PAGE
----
Bruce Marlowe 0

Discontinue High-Stakes Testing

56 people have signed this petition. Add your name now!
Bruce Marlowe 0 Comments
56 people have signed. Add your voice!
Maxine K. signed just now
Adam B. signed just now

It is time to reestablish a statewide commitment to equitable, meaningful, and learner-centered education. Public education in Rhode Island is becoming severely compromised by “educational reforms” that advance privatization, disempower teachers, harm students, and siphon public monies away from public schools and their students and into the coffers of multi-million dollar test publishers. The result for Rhode Island’s children and teachers is a test-driven education that has transformed our schools from centers of learning into test preparation centers where students are thought of as products, scores, and commodities. We respectfully present this statement to the Rhode Island Commissioner of Education, the Chair of the Board of Education, the Governor and key legislators. As teacher educators, researchers and concerned college and university faculty in Rhode Island, we strongly oppose the use of high-stakes testing to evaluate student achievement, assess teacher competency, and judge school quality. Research shows that, at every level, family income is the single best predictor of student achievement and that the main effect of high-stakes tests is to raise the dropout rate among low-income students in both secondary and higher education.

In the face of this evidence, even the developers of the NECAP tests advise against their use as a graduation requirement. High-stakes tests narrow instruction at every level, harm English language learners, impede students with disabilities, require schools to spend enormous amounts of instructional time on test preparation, and incentivize cheating.

And, it is not only students who are harmed. Just as the state plans to deny students a high school diploma based on a single test, so too does it intend to make decisions about teacher competency by examining student test scores, despite the lack of evidence for this approach. Teacher education has also been sorely compromised by this wave of “reform” as the starting gate is now blocked in Rhode Island by another set of high-stakes tests, the Praxis exams, even though there is no evidence that performance on these tests is correlated with teaching ability.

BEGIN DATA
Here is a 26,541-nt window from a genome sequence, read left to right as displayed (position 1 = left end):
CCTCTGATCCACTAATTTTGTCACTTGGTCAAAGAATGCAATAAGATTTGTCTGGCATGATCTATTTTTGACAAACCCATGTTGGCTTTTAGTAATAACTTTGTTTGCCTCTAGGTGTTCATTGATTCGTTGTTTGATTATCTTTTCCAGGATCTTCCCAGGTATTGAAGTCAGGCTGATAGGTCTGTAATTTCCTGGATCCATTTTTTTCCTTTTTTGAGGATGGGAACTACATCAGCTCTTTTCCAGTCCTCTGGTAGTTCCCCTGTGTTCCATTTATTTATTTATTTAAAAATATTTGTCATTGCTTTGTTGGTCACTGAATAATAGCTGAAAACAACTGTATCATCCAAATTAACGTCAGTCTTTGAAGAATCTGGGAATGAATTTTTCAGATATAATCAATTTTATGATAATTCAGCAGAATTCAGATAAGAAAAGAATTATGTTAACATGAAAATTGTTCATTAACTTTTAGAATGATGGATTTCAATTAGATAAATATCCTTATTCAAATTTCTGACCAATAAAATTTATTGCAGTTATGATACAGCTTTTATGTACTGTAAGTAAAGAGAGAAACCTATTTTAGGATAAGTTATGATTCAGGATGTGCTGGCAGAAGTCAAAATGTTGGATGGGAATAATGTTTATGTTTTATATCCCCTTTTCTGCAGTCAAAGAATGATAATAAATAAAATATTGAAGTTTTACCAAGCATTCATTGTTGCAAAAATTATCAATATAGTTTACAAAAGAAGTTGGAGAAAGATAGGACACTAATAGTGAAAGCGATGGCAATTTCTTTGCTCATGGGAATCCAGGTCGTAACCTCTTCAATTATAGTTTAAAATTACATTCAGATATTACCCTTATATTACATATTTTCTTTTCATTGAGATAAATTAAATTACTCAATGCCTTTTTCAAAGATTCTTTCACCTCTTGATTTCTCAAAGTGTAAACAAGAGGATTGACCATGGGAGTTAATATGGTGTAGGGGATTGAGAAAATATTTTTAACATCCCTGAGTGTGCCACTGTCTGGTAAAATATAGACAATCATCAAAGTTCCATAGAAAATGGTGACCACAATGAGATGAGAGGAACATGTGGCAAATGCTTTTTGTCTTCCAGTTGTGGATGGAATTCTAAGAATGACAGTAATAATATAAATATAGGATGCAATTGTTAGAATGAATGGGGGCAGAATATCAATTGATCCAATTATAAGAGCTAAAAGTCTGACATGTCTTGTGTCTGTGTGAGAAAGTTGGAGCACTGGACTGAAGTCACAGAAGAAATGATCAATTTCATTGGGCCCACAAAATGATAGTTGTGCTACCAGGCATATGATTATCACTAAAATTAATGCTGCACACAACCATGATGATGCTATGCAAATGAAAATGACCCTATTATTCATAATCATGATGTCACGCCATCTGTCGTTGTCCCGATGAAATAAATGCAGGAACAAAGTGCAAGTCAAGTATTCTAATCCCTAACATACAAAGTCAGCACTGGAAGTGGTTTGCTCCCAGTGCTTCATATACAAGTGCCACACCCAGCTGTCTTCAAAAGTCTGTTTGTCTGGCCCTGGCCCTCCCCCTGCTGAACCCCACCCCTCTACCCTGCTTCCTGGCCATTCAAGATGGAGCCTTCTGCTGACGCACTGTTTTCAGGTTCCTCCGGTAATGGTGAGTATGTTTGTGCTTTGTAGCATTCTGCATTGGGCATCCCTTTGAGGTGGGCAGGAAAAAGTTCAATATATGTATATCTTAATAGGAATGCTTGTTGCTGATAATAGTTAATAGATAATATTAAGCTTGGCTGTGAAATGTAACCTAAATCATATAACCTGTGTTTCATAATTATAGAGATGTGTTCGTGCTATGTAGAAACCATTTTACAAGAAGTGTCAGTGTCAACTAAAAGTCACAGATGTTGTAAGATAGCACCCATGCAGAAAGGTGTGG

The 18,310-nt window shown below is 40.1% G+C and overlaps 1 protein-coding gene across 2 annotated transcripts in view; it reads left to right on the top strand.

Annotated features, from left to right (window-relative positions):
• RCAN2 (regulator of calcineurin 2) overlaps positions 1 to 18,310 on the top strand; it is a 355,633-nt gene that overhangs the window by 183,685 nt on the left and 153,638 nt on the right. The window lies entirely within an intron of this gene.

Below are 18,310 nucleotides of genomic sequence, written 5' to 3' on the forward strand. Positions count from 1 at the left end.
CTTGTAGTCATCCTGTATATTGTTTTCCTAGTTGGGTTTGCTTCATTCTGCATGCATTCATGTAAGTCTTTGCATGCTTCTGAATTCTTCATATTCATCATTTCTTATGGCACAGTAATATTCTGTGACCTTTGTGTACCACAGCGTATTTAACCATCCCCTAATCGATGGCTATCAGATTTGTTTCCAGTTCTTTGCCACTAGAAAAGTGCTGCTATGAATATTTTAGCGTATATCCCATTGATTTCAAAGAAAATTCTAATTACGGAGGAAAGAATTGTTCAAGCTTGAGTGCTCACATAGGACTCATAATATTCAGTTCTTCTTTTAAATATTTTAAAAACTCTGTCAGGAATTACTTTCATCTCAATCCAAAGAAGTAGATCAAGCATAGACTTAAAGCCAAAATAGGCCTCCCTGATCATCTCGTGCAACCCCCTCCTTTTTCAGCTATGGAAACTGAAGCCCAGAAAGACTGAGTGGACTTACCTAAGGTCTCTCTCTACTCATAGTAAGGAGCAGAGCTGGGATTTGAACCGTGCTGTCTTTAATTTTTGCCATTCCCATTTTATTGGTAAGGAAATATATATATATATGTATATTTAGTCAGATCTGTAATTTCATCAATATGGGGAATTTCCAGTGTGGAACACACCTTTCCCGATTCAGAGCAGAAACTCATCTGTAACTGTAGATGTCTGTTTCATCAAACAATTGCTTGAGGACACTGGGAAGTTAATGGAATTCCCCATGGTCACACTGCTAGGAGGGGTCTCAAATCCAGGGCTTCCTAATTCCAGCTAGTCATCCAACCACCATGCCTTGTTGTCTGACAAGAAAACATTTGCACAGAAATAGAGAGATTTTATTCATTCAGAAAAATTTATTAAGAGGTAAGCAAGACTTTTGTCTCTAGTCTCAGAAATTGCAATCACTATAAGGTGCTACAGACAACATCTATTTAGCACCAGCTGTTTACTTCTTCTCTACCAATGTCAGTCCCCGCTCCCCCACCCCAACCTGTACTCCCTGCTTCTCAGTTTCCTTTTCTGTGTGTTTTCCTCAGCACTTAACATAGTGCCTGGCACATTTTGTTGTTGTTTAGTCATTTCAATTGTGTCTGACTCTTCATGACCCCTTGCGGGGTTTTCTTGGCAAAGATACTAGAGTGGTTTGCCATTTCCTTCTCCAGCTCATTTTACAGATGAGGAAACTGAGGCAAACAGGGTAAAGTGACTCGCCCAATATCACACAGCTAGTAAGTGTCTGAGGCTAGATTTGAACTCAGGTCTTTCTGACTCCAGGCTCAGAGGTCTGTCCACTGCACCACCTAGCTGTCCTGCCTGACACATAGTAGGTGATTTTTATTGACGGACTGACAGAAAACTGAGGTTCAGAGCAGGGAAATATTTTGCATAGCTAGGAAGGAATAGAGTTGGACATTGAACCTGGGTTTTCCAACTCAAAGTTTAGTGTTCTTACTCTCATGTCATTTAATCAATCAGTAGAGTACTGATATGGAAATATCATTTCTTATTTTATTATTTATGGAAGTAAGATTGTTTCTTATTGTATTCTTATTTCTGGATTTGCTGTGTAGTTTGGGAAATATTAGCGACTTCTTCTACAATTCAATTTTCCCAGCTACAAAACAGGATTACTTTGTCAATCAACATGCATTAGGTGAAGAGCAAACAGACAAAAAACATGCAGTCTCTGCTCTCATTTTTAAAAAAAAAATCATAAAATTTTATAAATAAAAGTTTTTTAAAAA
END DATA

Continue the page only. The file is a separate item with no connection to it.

Rhode Island’s educational policy makers are headed in the wrong direction: testing and test preparation do not foster learning. Our guiding principles should, instead, be informed by the learning and developmental needs of students and created together by families and professional educators in the community – those who are in the best position to understand student needs and who are vested in their aspirations for the future.

Research and Policy Support
American Educational Research Association (2000). AERA Position Statement on High-Stakes Testing in PreK -12 Education.
Amrein, A. L. & Berliner, D. C. (2002, March 28). High-stakes testing, uncertainty, and student learning. Education Policy Analysis Archives, 10(18). Retrieved May15, 2005 from

Baker, E. et al. (2009). Problems with the use of student test scores to evaluate teachers. Economic Policy Institute Briefing Paper. Available at
Berliner, D.C. (2006). Our impoverished view of educational reform. Teachers College Record

CReATE, 2012. “Misconceptions and Realities about Teacher and Principal Evaluation.” Available at
Hinde, E. R. 2003, May 27. The tyranny of the test: Elementary teachers’ conceptualizations of the effects of state standards and mandated tests on their practice. Current Issues in Education [On-line], 6(10). Available at

 Hout, M. and Elliott, S.W. Editors. 2011. Incentives and Test-Based Accountability in Education (Washington, D.C.: National Academies Press), 30. Available at
Koretz, D. M. (2008). Measuring up: What educational testing really tells us. Cambridge, MA: Harvard University Press.

Moon, T. R., Callahan, C. M., & Tomlinson, C. A. 2003, April 28. Effects of state testing programs on elementary schools with high concentrations of student poverty-good news or bad news? Current Issues in Education, 6(8). Available at
The New England Common Assessment Program: “The Guide to using the 2012 NECAP Reports.”

Nichols, S. N. & Berliner, D. C. (2005). The inevitable corruption of indicators and educators through high-stakes testing. Tempe, AZ: College of Education, Education Policy Studies.Laboratory Report EPSL-0503-101-EPRU. Retrieved May 15, 2005 from:

Nichols, S.L. & Berliner, D.C. (2007). Collateral damage: How high stakes testing corrupts America’s schools. Cambridge: Harvard Education Press.


Share for Success